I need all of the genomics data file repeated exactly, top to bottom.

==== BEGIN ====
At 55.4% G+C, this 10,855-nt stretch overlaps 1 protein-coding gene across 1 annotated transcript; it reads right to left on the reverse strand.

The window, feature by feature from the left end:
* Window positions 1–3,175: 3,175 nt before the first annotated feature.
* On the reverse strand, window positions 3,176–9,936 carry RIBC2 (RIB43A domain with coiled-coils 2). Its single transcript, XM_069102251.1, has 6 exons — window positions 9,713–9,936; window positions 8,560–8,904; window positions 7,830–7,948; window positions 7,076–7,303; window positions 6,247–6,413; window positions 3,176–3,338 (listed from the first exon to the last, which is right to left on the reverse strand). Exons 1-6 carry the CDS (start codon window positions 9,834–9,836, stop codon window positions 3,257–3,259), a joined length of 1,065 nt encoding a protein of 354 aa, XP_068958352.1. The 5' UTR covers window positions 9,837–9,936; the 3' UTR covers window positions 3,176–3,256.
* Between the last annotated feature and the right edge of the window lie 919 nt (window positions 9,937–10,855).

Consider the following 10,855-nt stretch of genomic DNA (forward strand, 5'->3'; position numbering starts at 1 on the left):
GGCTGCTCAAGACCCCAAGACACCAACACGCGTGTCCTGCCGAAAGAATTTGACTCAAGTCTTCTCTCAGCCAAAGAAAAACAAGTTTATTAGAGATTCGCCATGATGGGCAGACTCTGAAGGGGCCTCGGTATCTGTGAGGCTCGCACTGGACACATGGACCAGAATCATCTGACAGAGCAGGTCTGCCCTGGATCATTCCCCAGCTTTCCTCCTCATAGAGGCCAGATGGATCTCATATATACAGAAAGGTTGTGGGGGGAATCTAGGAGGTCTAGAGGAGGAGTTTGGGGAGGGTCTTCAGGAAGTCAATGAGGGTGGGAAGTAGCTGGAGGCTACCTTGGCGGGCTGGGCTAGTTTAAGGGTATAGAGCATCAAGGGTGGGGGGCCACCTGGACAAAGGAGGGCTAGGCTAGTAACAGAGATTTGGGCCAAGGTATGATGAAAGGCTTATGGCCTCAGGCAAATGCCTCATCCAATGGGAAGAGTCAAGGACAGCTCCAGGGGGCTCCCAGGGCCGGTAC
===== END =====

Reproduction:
At 55.4% G+C, this 10,855-nt stretch overlaps 1 protein-coding gene across 1 annotated transcript; it reads right to left on the reverse strand.

The window, feature by feature from the left end:
* Window positions 1–3,175: 3,175 nt before the first annotated feature.
* On the reverse strand, window positions 3,176–9,936 carry RIBC2 (RIB43A domain with coiled-coils 2). Its single transcript, XM_069102251.1, has 6 exons — window positions 9,713–9,936; window positions 8,560–8,904; window positions 7,830–7,948; window positions 7,076–7,303; window positions 6,247–6,413; window positions 3,176–3,338 (listed from the first exon to the last, which is right to left on the reverse strand). Exons 1-6 carry the CDS (start codon window positions 9,834–9,836, stop codon window positions 3,257–3,259), a joined length of 1,065 nt encoding a protein of 354 aa, XP_068958352.1. The 5' UTR covers window positions 9,837–9,936; the 3' UTR covers window positions 3,176–3,256.
* Between the last annotated feature and the right edge of the window lie 919 nt (window positions 9,937–10,855).

Consider the following 10,855-nt stretch of genomic DNA (forward strand, 5'->3'; position numbering starts at 1 on the left):
GGCTGCTCAAGACCCCAAGACACCAACACGCGTGTCCTGCCGAAAGAATTTGACTCAAGTCTTCTCTCAGCCAAAGAAAAACAAGTTTATTAGAGATTCGCCATGATGGGCAGACTCTGAAGGGGCCTCGGTATCTGTGAGGCTCGCACTGGACACATGGACCAGAATCATCTGACAGAGCAGGTCTGCCCTGGATCATTCCCCAGCTTTCCTCCTCATAGAGGCCAGATGGATCTCATATATACAGAAAGGTTGTGGGGGGAATCTAGGAGGTCTAGAGGAGGAGTTTGGGGAGGGTCTTCAGGAAGTCAATGAGGGTGGGAAGTAGCTGGAGGCTACCTTGGCGGGCTGGGCTAGTTTAAGGGTATAGAGCATCAAGGGTGGGGGGCCACCTGGACAAAGGAGGGCTAGGCTAGTAACAGAGATTTGGGCCAAGGTATGATGAAAGGCTTATGGCCTCAGGCAAATGCCTCATCCAATGGGAAGAGTCAAGGACAGCTCCAGGGGGCTCCCAGGGCCGGTAC